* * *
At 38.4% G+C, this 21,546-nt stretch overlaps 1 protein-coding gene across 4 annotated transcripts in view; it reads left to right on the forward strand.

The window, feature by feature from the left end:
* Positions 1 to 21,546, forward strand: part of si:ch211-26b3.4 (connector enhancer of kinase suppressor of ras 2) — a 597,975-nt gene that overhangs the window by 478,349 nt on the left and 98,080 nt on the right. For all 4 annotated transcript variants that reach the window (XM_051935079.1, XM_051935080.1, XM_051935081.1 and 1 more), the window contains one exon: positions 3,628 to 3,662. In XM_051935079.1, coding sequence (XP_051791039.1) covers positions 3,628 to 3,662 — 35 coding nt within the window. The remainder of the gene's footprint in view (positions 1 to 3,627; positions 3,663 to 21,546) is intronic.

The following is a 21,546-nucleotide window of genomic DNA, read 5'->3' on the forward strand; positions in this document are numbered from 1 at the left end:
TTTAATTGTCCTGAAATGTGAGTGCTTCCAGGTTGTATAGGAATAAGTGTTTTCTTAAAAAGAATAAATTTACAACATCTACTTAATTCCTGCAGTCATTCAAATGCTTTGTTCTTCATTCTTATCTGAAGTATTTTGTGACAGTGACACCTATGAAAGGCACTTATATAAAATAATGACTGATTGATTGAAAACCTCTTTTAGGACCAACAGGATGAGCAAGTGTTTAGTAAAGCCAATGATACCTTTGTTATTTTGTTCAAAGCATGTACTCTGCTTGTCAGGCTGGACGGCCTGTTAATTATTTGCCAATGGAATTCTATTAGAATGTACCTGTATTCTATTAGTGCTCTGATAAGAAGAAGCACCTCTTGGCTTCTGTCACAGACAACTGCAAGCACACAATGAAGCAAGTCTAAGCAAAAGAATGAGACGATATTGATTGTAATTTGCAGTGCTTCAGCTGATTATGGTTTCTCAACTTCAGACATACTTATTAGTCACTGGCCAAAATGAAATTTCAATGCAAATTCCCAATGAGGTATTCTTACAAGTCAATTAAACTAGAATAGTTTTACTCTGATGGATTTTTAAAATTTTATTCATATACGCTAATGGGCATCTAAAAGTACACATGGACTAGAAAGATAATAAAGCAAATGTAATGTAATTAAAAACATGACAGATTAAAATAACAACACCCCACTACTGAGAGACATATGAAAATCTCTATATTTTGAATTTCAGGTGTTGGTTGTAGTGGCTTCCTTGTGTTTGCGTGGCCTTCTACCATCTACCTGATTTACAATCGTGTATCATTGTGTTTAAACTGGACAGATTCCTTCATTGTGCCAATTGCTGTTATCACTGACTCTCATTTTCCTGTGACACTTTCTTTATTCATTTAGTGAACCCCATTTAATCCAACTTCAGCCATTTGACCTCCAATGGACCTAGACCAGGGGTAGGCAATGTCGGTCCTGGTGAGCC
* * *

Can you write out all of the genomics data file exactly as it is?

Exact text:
At 38.4% G+C, this 21,546-nt stretch overlaps 1 protein-coding gene across 4 annotated transcripts in view; it reads left to right on the forward strand.

The window, feature by feature from the left end:
* Positions 1 to 21,546, forward strand: part of si:ch211-26b3.4 (connector enhancer of kinase suppressor of ras 2) — a 597,975-nt gene that overhangs the window by 478,349 nt on the left and 98,080 nt on the right. For all 4 annotated transcript variants that reach the window (XM_051935079.1, XM_051935080.1, XM_051935081.1 and 1 more), the window contains one exon: positions 3,628 to 3,662. In XM_051935079.1, coding sequence (XP_051791039.1) covers positions 3,628 to 3,662 — 35 coding nt within the window. The remainder of the gene's footprint in view (positions 1 to 3,627; positions 3,663 to 21,546) is intronic.

The following is a 21,546-nucleotide window of genomic DNA, read 5'->3' on the forward strand; positions in this document are numbered from 1 at the left end:
TTTAATTGTCCTGAAATGTGAGTGCTTCCAGGTTGTATAGGAATAAGTGTTTTCTTAAAAAGAATAAATTTACAACATCTACTTAATTCCTGCAGTCATTCAAATGCTTTGTTCTTCATTCTTATCTGAAGTATTTTGTGACAGTGACACCTATGAAAGGCACTTATATAAAATAATGACTGATTGATTGAAAACCTCTTTTAGGACCAACAGGATGAGCAAGTGTTTAGTAAAGCCAATGATACCTTTGTTATTTTGTTCAAAGCATGTACTCTGCTTGTCAGGCTGGACGGCCTGTTAATTATTTGCCAATGGAATTCTATTAGAATGTACCTGTATTCTATTAGTGCTCTGATAAGAAGAAGCACCTCTTGGCTTCTGTCACAGACAACTGCAAGCACACAATGAAGCAAGTCTAAGCAAAAGAATGAGACGATATTGATTGTAATTTGCAGTGCTTCAGCTGATTATGGTTTCTCAACTTCAGACATACTTATTAGTCACTGGCCAAAATGAAATTTCAATGCAAATTCCCAATGAGGTATTCTTACAAGTCAATTAAACTAGAATAGTTTTACTCTGATGGATTTTTAAAATTTTATTCATATACGCTAATGGGCATCTAAAAGTACACATGGACTAGAAAGATAATAAAGCAAATGTAATGTAATTAAAAACATGACAGATTAAAATAACAACACCCCACTACTGAGAGACATATGAAAATCTCTATATTTTGAATTTCAGGTGTTGGTTGTAGTGGCTTCCTTGTGTTTGCGTGGCCTTCTACCATCTACCTGATTTACAATCGTGTATCATTGTGTTTAAACTGGACAGATTCCTTCATTGTGCCAATTGCTGTTATCACTGACTCTCATTTTCCTGTGACACTTTCTTTATTCATTTAGTGAACCCCATTTAATCCAACTTCAGCCATTTGACCTCCAATGGACCTAGACCAGGGGTAGGCAATGTCGGTCCTGGTGAGCC